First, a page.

Mexican drug lord Joaquin “Chapo” Guzman goes on trial in Brooklyn, New York, November 13 in one of the most anticipated legal happenings of the year.
Extradited by Mexico to the United States in January 2O17, Guzman, the alleged former leader of the Sinaloa Cartel, has pleaded not guilty to 11 charges of importing cocaine, heroin, cannabis and methamphetamine into the United States. Prosecutors will also try to prove his links to several murders that he allegedly ordered while running the cartel.
Prosecutors intend to call former cartel members, as well as U.S. and Mexican government employees, to the stand to testify against Guzman. Many of the witnesses are serving sentences in U.S. prisons and have been guaranteed protection during the remainder of their incarceration.
In a recent interview, published in infobae.com, Mike Vigil, a former director of operations for the Drug Enforcement Administration (DEA), pointed to a key piece of video evidence that he believes will be crucial in convicting Guzman.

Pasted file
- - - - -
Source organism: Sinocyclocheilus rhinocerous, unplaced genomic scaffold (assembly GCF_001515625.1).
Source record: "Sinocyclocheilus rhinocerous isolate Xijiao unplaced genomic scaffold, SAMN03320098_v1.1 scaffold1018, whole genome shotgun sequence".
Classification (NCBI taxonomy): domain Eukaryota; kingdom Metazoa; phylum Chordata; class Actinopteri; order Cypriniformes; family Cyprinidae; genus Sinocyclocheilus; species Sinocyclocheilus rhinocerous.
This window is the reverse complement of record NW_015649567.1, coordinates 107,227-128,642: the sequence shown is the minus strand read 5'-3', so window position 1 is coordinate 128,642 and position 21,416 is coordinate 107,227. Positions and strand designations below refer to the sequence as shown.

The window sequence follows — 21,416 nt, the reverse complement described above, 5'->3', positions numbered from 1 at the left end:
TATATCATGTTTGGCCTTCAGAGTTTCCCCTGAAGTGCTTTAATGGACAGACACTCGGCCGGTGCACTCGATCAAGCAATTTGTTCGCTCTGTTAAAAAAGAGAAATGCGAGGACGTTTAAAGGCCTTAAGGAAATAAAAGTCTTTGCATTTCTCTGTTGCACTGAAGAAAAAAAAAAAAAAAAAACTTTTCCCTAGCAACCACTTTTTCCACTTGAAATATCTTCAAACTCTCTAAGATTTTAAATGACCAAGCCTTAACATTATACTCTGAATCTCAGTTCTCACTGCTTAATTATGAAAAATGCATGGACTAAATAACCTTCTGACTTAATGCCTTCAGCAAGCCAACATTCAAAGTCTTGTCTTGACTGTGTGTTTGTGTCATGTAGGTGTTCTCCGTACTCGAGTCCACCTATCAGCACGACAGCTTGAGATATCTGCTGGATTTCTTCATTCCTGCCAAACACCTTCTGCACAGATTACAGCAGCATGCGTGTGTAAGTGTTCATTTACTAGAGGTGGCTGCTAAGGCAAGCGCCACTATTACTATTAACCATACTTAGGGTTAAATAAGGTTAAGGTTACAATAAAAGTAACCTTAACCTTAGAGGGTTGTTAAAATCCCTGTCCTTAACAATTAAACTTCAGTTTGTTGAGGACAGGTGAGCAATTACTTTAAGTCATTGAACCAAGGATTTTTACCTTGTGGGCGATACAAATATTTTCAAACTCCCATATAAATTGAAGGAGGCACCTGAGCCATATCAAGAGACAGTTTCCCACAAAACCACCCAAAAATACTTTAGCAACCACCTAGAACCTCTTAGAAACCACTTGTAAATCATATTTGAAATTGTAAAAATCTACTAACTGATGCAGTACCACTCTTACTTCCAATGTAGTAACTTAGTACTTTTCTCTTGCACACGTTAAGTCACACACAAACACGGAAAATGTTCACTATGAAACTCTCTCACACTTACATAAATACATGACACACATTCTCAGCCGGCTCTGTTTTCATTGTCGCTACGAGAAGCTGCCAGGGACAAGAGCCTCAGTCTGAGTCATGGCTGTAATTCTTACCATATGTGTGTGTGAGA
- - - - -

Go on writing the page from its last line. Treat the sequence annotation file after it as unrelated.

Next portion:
He was referring to a video shot during the extraordinary visit that Mexican actress Kate del Castillo and U.S. actor Sean Penn made to the Sinaloa jungle to meet Guzman in 2015. In the video that was first posted on the Rolling Stone Web site, Guzman admits he has been involved in the drug trade since he was 15 years old and predicts that trafficking would continue whether he was arrested or not. In an interview written up by Penn for the same magazine, Guzmán acknowledged he had a “fleet of submarines, airplanes, trucks and boats” and that he supplied “more heroin, methamphetamine, cocaine and marijuana than anybody else in the world.”
“His lawyers are going to attack the witnesses on whether they have struck a deal with authorities, but there is no evidence so overwhelming as the video, which speaks for itself.”
Guzman’s eagerness to respond to del Castillo’s attentions was in keeping with his reputation as having a “weakness for the ladies,” Vigil said. On two occasions when Guzman was arrested in Mexico, he had left his isolated jungle hideaway and returned to a coastal city for a rendezvous with his wife.
On Thursday, U.S. District Judge Brian Cogan denied Guzman’s request to embrace his wife before the jury enters the courtroom next Tuesday on the first day of the trial.
According to the Associated Press, Guzman has been held in solitary confinement and has been barred from seeing his wife out of concerns he could pass messages to his cohorts.